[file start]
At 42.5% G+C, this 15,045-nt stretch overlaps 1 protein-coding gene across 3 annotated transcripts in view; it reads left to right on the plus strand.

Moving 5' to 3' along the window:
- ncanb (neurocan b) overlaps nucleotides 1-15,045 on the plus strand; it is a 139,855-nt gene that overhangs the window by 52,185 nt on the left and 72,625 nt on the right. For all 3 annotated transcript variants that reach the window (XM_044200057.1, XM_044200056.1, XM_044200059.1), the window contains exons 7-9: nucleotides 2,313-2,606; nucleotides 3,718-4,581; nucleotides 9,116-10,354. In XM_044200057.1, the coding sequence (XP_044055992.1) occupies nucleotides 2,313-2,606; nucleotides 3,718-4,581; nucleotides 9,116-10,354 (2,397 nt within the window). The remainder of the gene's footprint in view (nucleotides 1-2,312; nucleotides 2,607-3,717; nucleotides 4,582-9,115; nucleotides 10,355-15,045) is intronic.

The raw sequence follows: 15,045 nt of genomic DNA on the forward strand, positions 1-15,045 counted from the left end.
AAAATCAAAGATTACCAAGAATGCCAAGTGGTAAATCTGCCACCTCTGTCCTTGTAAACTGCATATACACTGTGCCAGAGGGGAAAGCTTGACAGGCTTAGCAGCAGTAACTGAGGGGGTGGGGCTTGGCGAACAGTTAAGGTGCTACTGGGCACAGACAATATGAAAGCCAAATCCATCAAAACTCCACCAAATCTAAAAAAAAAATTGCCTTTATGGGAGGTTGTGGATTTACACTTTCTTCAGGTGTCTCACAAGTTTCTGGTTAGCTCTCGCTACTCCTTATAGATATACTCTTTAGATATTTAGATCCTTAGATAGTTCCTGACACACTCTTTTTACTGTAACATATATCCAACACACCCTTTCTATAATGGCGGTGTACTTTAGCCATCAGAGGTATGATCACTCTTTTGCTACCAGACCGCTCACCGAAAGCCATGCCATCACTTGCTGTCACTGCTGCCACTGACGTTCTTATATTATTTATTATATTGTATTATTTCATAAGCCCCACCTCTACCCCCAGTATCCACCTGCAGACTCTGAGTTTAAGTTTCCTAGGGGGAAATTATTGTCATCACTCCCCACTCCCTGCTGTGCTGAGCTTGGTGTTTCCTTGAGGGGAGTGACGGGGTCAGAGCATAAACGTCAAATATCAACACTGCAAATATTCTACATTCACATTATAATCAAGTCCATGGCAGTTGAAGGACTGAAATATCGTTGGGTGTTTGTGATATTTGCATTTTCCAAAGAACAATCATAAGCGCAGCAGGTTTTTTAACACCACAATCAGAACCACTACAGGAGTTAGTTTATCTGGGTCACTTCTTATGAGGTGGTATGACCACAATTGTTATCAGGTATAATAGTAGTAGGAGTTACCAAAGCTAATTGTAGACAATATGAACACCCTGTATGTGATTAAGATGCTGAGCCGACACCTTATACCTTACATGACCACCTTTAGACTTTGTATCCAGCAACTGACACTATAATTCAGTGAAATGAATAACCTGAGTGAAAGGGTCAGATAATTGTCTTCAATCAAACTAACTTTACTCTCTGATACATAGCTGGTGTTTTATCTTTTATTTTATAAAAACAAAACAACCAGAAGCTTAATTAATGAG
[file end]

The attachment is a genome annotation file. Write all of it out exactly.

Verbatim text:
At 42.5% G+C, this 15,045-nt stretch overlaps 1 protein-coding gene across 3 annotated transcripts in view; it reads left to right on the plus strand.

Moving 5' to 3' along the window:
- ncanb (neurocan b) overlaps nucleotides 1-15,045 on the plus strand; it is a 139,855-nt gene that overhangs the window by 52,185 nt on the left and 72,625 nt on the right. For all 3 annotated transcript variants that reach the window (XM_044200057.1, XM_044200056.1, XM_044200059.1), the window contains exons 7-9: nucleotides 2,313-2,606; nucleotides 3,718-4,581; nucleotides 9,116-10,354. In XM_044200057.1, the coding sequence (XP_044055992.1) occupies nucleotides 2,313-2,606; nucleotides 3,718-4,581; nucleotides 9,116-10,354 (2,397 nt within the window). The remainder of the gene's footprint in view (nucleotides 1-2,312; nucleotides 2,607-3,717; nucleotides 4,582-9,115; nucleotides 10,355-15,045) is intronic.

The raw sequence follows: 15,045 nt of genomic DNA on the forward strand, positions 1-15,045 counted from the left end.
AAAATCAAAGATTACCAAGAATGCCAAGTGGTAAATCTGCCACCTCTGTCCTTGTAAACTGCATATACACTGTGCCAGAGGGGAAAGCTTGACAGGCTTAGCAGCAGTAACTGAGGGGGTGGGGCTTGGCGAACAGTTAAGGTGCTACTGGGCACAGACAATATGAAAGCCAAATCCATCAAAACTCCACCAAATCTAAAAAAAAAATTGCCTTTATGGGAGGTTGTGGATTTACACTTTCTTCAGGTGTCTCACAAGTTTCTGGTTAGCTCTCGCTACTCCTTATAGATATACTCTTTAGATATTTAGATCCTTAGATAGTTCCTGACACACTCTTTTTACTGTAACATATATCCAACACACCCTTTCTATAATGGCGGTGTACTTTAGCCATCAGAGGTATGATCACTCTTTTGCTACCAGACCGCTCACCGAAAGCCATGCCATCACTTGCTGTCACTGCTGCCACTGACGTTCTTATATTATTTATTATATTGTATTATTTCATAAGCCCCACCTCTACCCCCAGTATCCACCTGCAGACTCTGAGTTTAAGTTTCCTAGGGGGAAATTATTGTCATCACTCCCCACTCCCTGCTGTGCTGAGCTTGGTGTTTCCTTGAGGGGAGTGACGGGGTCAGAGCATAAACGTCAAATATCAACACTGCAAATATTCTACATTCACATTATAATCAAGTCCATGGCAGTTGAAGGACTGAAATATCGTTGGGTGTTTGTGATATTTGCATTTTCCAAAGAACAATCATAAGCGCAGCAGGTTTTTTAACACCACAATCAGAACCACTACAGGAGTTAGTTTATCTGGGTCACTTCTTATGAGGTGGTATGACCACAATTGTTATCAGGTATAATAGTAGTAGGAGTTACCAAAGCTAATTGTAGACAATATGAACACCCTGTATGTGATTAAGATGCTGAGCCGACACCTTATACCTTACATGACCACCTTTAGACTTTGTATCCAGCAACTGACACTATAATTCAGTGAAATGAATAACCTGAGTGAAAGGGTCAGATAATTGTCTTCAATCAAACTAACTTTACTCTCTGATACATAGCTGGTGTTTTATCTTTTATTTTATAAAAACAAAACAACCAGAAGCTTAATTAATGAG